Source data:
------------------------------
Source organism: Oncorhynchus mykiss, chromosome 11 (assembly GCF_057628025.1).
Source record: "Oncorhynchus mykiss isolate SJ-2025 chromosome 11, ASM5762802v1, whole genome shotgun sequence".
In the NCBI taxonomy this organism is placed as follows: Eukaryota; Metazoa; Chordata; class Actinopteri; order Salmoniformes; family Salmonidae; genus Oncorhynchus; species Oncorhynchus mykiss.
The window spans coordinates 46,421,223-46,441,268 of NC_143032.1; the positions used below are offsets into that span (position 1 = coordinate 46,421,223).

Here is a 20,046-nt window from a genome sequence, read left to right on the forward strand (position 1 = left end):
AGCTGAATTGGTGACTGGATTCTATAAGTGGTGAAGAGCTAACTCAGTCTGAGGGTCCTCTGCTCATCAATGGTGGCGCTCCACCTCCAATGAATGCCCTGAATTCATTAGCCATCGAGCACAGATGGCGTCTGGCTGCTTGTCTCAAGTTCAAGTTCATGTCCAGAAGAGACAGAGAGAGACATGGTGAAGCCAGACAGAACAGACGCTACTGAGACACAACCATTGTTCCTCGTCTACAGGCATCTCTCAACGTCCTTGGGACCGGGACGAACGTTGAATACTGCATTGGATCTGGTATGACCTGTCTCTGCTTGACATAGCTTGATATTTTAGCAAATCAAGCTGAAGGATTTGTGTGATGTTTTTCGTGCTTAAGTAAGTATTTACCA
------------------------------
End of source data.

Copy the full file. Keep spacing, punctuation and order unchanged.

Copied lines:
Source organism: Oncorhynchus mykiss, chromosome 11 (assembly GCF_057628025.1).
Source record: "Oncorhynchus mykiss isolate SJ-2025 chromosome 11, ASM5762802v1, whole genome shotgun sequence".
In the NCBI taxonomy this organism is placed as follows: Eukaryota; Metazoa; Chordata; class Actinopteri; order Salmoniformes; family Salmonidae; genus Oncorhynchus; species Oncorhynchus mykiss.
The window spans coordinates 46,421,223-46,441,268 of NC_143032.1; the positions used below are offsets into that span (position 1 = coordinate 46,421,223).

Here is a 20,046-nt window from a genome sequence, read left to right on the forward strand (position 1 = left end):
AGCTGAATTGGTGACTGGATTCTATAAGTGGTGAAGAGCTAACTCAGTCTGAGGGTCCTCTGCTCATCAATGGTGGCGCTCCACCTCCAATGAATGCCCTGAATTCATTAGCCATCGAGCACAGATGGCGTCTGGCTGCTTGTCTCAAGTTCAAGTTCATGTCCAGAAGAGACAGAGAGAGACATGGTGAAGCCAGACAGAACAGACGCTACTGAGACACAACCATTGTTCCTCGTCTACAGGCATCTCTCAACGTCCTTGGGACCGGGACGAACGTTGAATACTGCATTGGATCTGGTATGACCTGTCTCTGCTTGACATAGCTTGATATTTTAGCAAATCAAGCTGAAGGATTTGTGTGATGTTTTTCGTGCTTAAGTAAGTATTTACCA